/ by JJ Stankevitz
Presented By Bears Insider

So Nick Foles is the guy who will “push” Mitch Trubisky. At the bare minimum, he’s who the Bears decided is best suited to compete with Trubisky to be QB1; at the most, he’ll walk into training camp as the favorite to win the job.

But why not Andy Dalton? Or Cam Newton? Or Teddy Bridgewater? Or Jameis Winston?

Or Jalen Hurts? Or Jacob Eason? Or Jake Fromm? 

The Bears, as it turned out, had plenty of options when they agreed to a deal for Foles. 

Maybe the perception of the Foles trade has been altered by the Monday rumor that the Bears were discussing a contract with Bridgewater, who eventually agreed to a three-year contract with Carolina worth a reported $63 million. Bridgewater was the best realistic option available to the Bears — with an emphasis on realistic, which removes Tom Brady, Philip Rivers and Derek Carr from this discussion.

I heard the same rumor that Bridgewater was hesitant to come to the Bears because he didn’t think it’d be a fair competition with Trubisky, for what it’s worth. There’s at least a little credence to it, since Ryan Pace did publicly back Trubisky multiple times this offseason, including when directly asked if he expected Trubisky to be his starter at the NFL Combine. Even if you don’t think he meant what he said, those words might've counted for something.

But I mostly don’t buy it, since if the Bears were offering Bridgewater north of $20 million, they wouldn’t be doing it with the thought he could be a backup. That’s starter money — mid-level money, but starter money nonetheless. It's hard to see Bridgewater and his camp seeing that money and being scared off by a few words in a press conference. 


The real reason Bridgewater didn’t come to the Bears, though, is the Panthers were just a better fit. Bridgewater has an existing relationship with hotshot offensive coordinator Joe Brady, which should allow him the best chance to showcase his talents over the course of a short-term contract with an eye on another big payday in two or three years.

The Bears would’ve had to overpay to try to sway Bridgewater away from Carolina, and that would’ve been counter-productive to their ability to address other needs on the roster.

So what about the guy Bridgewater is replacing in Carolina, Cam Newton?

The thought of Newton coming to Chicago healthy and motivated was an enticing one. Don’t discount Newton’s desire to stick it to the Panthers after a less-than-amicable breakup — and the Bears’ trip to Charlotte this fall would’ve been a perfect opportunity for some sweet, sweet revenge.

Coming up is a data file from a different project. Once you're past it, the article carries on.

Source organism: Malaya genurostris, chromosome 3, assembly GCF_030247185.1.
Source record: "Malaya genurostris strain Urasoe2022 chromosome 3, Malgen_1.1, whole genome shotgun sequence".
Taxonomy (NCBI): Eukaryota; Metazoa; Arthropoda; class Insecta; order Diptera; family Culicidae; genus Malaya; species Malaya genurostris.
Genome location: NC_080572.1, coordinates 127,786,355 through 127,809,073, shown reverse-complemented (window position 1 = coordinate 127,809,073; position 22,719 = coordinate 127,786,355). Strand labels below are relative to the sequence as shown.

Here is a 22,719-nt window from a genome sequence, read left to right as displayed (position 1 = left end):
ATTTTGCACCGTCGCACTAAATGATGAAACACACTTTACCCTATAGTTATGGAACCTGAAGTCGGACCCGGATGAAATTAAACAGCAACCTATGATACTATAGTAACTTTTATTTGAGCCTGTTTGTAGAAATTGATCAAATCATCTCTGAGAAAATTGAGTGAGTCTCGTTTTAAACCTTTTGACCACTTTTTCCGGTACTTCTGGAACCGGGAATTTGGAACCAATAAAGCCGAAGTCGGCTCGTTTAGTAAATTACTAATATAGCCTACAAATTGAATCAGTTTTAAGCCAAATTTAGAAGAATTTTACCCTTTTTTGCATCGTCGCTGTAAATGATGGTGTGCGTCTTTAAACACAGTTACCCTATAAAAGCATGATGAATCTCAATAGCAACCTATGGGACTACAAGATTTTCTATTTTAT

But Newton never was really on the Bears’ radar. His uncertain health status would’ve been a red flag in normal times; with the NFL’s travel restrictions amid the COVID-19 pandemic, it would’ve been impossible for the Bears’ medical staff to get him checked out in a timely fashion. What if the Bears agreed to trade for Newton, only to discover a problem in a physical a few months from now?

Plus, Newton has an 82.6 passer rating since his 2015 MVP year — about three points lower than Trubisky’s career passer rating. He turns 31 in May, and is a better fit for a team that doesn’t *need* better quarterback play in 2020, as the Bears do.

(Yes, Foles has an injury history, too, and is older than Newton, which needs to be mentioned here as a counter-point.)

As for Dalton, his connection with offensive coordinator Bill Lazor — his OC in Cincinnati for two years — helped his case. But if the Bears were going to go with a quarterback who has connections to their coaching staff, they were going to go with the guy who has a relationship with Nagy (and Foles borrowed Nagy's car for a summer once!). 

After all, Nagy is still the most important figure in this offensive structure, not Lazor. Foles also worked with new quarterbacks coach John DiFilippo in Jacksonville last year, and Lazor was his QB coach in Philadelphia in 2013. Might as well commit to the guy who has connections to the head coach and not just the offensive coordinator.


And since he’s still available, let’s get this out of the way: Winston would’ve been a mistake, even on a discounted contract. 

Also, drafting a quarterback to push Trubisky didn't make much sense a month ago, and without an offseason program and with the possibility of a shortened training camp, there's little chance a rookie could come in and win the Bears' starting job to open the season. 

The biggest question to me isn’t why the Bears chose Foles — that seems clear, even if it’s not particularly exciting. The biggest question is why they offered a fourth-round pick, when seemingly no other team was interested in his services (especially after the Colts signed Rivers).

Maybe the Jaguars signaled they wouldn’t trade Foles for anything less than a fourth, and the Bears decided that price was worth it for the guy they liked most. If Foles turns out to be 2020’s version of Ryan Tannehill, it’ll be worth it.

But this whole thing boils down to trust. Nagy trusts Foles. That’s why he was the choice, and not someone else.  

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